(2005) Jason Colavito, Prometheus Books, US$19.00, trdpbk, 398 pp, ISBN 1-591-02352-1
If you read supposedly factual accounts by those 'kidnapped' by aliens of what it is like in their spacecraft then the account will depend upon the year the alleged incident took place. In the 1960s apparently the insides of flying saucers were packed with equipment that had glowing vacuum tubes and electrodes with static electricity sparks much like the laboratories of the old Frankenstein movies. Then in the mid-1970s there were black and white TV screens and toggles switches. In the 1990s descriptions included full-colour monitors... And so the description purported abductees gave reflected the human technology of the day and the descriptions of technological equipment provided by science fiction of the day. So it would seem that popular science fiction has had an impact on what might be termed the 'UFO' brigade.
All well and good but then in the late1960s (which was later translated into English) Eric von Daniken wrote Chariot of the Gods that popularised the notion that UFOs had been visiting us throughout history and that in the past these visiting aliens had been mistaken for gods. Now, whatever you may think of such notions, science fact and science fiction Concateneers tend to discriminate their fact from fiction albeit using the former to enhance the sense of wonder of the latter and not the reverse. Even so, it is a legitimate Fortean question to wonder whether there was some pivotal work, or works, of speculative fiction that triggered this wave of pseudo-fact?
Here Jason Colavito presents the idea that H. P. Lovecraft's work had a fundamental influence on a number of the early proponents of palaeo-ufology and as a result a major formative impact on this cult as a whole. Here of H. P. Lovecraft's works, The Call of Cthulhu was one of the more significant.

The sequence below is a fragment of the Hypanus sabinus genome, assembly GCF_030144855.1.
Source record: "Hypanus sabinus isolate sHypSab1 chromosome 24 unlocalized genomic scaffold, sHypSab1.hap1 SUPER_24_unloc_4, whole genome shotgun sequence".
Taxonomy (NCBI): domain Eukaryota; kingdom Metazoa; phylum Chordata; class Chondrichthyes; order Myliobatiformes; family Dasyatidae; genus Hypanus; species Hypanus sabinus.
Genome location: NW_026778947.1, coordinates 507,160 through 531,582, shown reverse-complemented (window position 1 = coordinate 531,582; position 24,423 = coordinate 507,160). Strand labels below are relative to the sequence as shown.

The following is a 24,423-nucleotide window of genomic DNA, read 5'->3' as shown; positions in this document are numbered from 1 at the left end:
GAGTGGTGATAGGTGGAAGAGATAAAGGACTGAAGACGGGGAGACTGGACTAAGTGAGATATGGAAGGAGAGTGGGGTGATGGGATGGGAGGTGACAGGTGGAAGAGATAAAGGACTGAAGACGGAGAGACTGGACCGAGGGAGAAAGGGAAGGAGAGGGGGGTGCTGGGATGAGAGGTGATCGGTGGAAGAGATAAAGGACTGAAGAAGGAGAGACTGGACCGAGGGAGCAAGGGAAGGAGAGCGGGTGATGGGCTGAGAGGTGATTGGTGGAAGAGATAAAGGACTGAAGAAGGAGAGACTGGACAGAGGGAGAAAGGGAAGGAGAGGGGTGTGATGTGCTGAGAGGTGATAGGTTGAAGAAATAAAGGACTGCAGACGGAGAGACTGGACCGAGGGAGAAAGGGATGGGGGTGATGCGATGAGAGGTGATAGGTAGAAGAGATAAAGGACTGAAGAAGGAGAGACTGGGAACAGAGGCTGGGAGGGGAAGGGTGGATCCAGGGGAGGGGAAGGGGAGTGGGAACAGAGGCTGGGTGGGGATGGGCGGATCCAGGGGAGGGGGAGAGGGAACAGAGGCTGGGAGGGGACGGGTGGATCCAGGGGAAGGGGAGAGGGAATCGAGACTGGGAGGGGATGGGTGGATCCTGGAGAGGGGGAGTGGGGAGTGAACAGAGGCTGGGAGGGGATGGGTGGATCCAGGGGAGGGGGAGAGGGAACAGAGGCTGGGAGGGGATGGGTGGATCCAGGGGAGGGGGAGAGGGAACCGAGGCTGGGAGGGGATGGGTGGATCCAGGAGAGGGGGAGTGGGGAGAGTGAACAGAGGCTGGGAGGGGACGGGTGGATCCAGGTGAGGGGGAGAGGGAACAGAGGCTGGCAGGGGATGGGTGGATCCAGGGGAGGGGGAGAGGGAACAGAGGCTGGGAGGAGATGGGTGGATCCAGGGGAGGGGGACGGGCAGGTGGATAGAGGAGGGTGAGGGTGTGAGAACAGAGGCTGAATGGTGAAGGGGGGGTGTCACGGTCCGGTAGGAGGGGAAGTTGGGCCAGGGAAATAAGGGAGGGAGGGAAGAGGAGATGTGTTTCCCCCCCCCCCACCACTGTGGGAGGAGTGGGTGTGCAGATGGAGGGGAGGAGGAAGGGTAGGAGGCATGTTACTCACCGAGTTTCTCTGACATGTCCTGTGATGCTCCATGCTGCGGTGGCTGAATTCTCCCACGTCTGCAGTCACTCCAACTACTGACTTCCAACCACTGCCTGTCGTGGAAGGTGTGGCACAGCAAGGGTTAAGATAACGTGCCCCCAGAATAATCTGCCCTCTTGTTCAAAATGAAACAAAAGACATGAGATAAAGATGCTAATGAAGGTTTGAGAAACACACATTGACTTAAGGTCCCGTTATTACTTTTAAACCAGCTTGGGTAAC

I have to say that like a number of hard scientists (the hard core sciences being biology, chemistry and physics) I have little time for the humanities that dress themselves up as science (social science) but without employing the scientific method. (I'm sorry if this offends some but in the course of my work I have witnessed literally millions of tax-payers' money being wasted on flawed social science in the area of science and society: maybe I have been unlucky.) So normally I am wary of such works and hugely disappointed that Ufologists have failed to deliver. (Wouldn't it be marvellous if there were proof-positive of alien visitation!) Consequently I'm doubly wary of ufology type books...
It was therefore a pleasure to find that Jason Colavito presents his argument coherently and with decent notes and proper references for those wishing to check them out. (Here an admission: I've not but the references are there for any soul that wishes to and that's what counts.) His style is easy to read and at the end of the day he has a meaningful message. This, among a couple of other germane points, is that many (or perhaps a small but significant proportion) in the population turn to easy-to-believe alternatives as they feel betrayed by science. This last is a topic in itself (which fortunately Colavito leaves off exploring in depth) but is important. If science fiction has value in instilling a sense of wonder and in encouraging some to study, and even go on and have a career in science or technology, then surely this is no bad thing. On the other hand a genre with its seductive elements as SF, can be nefariously used for economic gain at the expense of rational thought, the gullible, and genuine understanding of phenomena and history, and so the genre has its dark side. I for one accept the positive things SF has to offer, but equally consider it important to bear in mind its negative aspects as Jason Colavito has.
Relatedly, as I mentioned earlier, there's much about the social sciences I simply do not rate and, other than biographies I have less than a dozen good non-fiction books on SF on my shelves. (The rest I have recycled (rather than inflict on someone else) save one that won a major SF award, which demonstrates that you can fool some of the people some of the time.) However Jason Colavito's book I will keep as it is one of the few non-fiction books about SF as a genre in a societal context that actually is coherent, well presented, decently written (no pseudo-academicese here), properly referenced and which has something meaningful to say. Well done to both the author and the publisher.
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